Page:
He's been a blast on the trail lately. We've been going just about once a week, so he's getting slowly put back into shape. He didn't even break a sweat tonight, and I gave him a pretty solid 40 minute ride, so its not like he's outrageously out of shape. But I always think its important to start the conditioning at the walk. So he's been getting nice long walks on the trail. We've got some really good ups and downs to build muscle, and lots of steps and rocks to teach him to be careful and think about where he's putting his feet. Last Saturday we added in some trot and canter to our ride too. He's so happy and relaxed about all of it, its great. He was pretty tired by the end of a 2 hour ride though!
So that the fun we've been up to. I've got high hopes for him next fall! It will be a lot of fun to focus just on him again. He's come a long ways this spring, and he did it without consistent time under saddle. I really think that giving him the spring off was actually a good thing, not intentional, but good none the less. He's come back into work a much more balanced and steady horse than he was last fall. Its amazing what physical maturity can do for a four year old! I'm ok with the time he had off of training because now that I'm starting to push him, he's much more capable to step up to the plate.
The sad thing is that he had just lost so much weight at the last place. He's starting to look a little better, but its been a month already, and he's still got a little bit of ribs showing. I keep telling myself that once he's back up to weight, it will be easier to maintain, and that its just the process of getting him there that makes it feel like he's eating twice as much as the rest of the horses. I think the problem is that Lola eats twice as fast as him and so he gets less food. Starting last week he's getting his supplements separately, so I think just that will make a visible difference. They get three hay meals a day (plus I feed the "sloppy" mix when I'm out there), so I can't ask for much more!
The summer plan for him is 6 weeks of pasture vacation with the old mare. He'll get grass all day, plus hay morning and night in a separate pen where he can take his precious time eating! He's such a silly boy, I can't figure out if he just likes to savor his food, or if he gets too easily distracted. I can give the two horses the same amount of their "sloppy" in two separate tubs and watch Lola finish before Bear makes the halfway point. Crazy. He will have spread it twice as far as Lola though! If he were human, he'd be the kid that painted the dining room table with his spaghetti sauce instead of eating. I love my silly boy.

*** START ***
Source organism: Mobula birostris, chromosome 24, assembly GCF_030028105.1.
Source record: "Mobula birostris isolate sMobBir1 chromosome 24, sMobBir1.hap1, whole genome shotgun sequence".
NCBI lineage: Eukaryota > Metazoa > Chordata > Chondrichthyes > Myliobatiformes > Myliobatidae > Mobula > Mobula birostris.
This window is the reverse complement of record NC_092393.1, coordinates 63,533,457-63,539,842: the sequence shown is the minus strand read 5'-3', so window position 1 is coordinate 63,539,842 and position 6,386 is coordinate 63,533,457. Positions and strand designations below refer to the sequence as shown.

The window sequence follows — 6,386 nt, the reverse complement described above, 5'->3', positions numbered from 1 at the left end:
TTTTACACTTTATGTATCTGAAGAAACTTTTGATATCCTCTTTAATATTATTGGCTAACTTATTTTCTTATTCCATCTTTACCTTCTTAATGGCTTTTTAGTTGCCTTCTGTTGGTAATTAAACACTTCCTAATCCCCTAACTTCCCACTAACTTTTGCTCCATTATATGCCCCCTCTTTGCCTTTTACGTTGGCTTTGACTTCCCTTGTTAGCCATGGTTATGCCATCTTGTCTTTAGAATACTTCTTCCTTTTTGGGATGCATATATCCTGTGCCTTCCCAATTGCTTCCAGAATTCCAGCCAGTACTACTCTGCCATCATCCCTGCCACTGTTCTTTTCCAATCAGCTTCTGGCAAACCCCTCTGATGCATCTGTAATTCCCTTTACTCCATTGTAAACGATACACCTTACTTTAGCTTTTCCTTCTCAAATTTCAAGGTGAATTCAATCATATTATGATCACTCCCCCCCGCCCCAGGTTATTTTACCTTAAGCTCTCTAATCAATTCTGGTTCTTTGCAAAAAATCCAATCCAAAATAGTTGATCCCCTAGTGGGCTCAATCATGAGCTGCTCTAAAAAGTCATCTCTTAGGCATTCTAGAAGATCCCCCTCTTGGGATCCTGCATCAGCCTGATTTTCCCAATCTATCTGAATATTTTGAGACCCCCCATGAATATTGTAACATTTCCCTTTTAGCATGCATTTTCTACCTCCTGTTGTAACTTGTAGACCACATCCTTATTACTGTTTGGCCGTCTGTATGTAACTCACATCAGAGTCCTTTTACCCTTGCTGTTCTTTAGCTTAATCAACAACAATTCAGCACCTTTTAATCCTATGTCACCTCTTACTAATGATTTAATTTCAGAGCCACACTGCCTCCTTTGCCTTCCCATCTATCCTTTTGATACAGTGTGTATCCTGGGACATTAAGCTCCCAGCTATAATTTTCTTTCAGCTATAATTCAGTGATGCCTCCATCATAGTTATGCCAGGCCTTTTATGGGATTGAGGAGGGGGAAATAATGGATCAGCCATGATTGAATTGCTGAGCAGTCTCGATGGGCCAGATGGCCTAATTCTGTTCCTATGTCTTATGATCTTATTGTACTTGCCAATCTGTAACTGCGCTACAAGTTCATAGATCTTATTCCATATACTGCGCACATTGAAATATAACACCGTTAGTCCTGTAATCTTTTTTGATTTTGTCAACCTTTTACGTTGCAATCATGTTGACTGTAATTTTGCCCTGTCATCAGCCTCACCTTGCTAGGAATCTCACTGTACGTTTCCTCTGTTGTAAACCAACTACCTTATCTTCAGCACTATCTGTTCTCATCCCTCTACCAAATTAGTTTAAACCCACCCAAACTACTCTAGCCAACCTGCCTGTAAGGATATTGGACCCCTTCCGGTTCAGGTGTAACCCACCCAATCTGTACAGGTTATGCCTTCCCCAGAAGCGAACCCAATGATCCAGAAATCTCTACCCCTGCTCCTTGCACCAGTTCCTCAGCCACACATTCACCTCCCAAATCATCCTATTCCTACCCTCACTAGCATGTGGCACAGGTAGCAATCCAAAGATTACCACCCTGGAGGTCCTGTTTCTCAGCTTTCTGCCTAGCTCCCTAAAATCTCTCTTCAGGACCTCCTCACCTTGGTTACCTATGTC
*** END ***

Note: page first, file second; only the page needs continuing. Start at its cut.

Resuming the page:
I feel good that he'll be fat and happy when I get back. I feel really confident now that I can pick up lessons with him in August and have him ready to hit a couple shows before the winter weather hits. That is if I'm back to one horse by then.... I can only hope. I'm exhausted just thinking about still having two horses this fall!
Tuesday, May 11, 2010
We had a blast! Much more challenging trail than I had planned, but they both did well. We even convinced them to go into the lake up to their knees! So fun, and I've already booked another friend to come out this Saturday! If I could spend at least one day a week on the trail between now and when I sell Lola, I will count this whole working to keep up two horses thing as worth it!
Tonight we had another good "post lesson" ride. I cantered him, which was a blast because its the thing that he's so good at and I have to work harder with Lola with that (but then again she stops on a dime...) They all have their strengths and weaknesses.... Anyway, it was fun, and I'm exhausted, so it must be time for bed.
Two big new flashes:
His feet seem to be too big for the "most awesome and too damn expensive" easy boot slip on's that I bought him last fall. Grrr.... He did fine on the trail though without them.
I can't see his ribs anymore!!! I realized today, that although I can still feel them, I can't see his ribs! Amazing what two weeks will do! He'll be a whole new horse in another two weeks. He doesn't seem to have any problems with the fact that he's not in pasture... Although now that I think about it, he did buck some good ones on the lunge line... So I'll start over... With regular turn out in the huge outdoor arena where he can play and be silly like he would in pasture, I don't see any drawbacks to having him in a large paddock instead. Let's hope he stays a happy, healthy, sane, fattened up, and un-injured horse for awhile!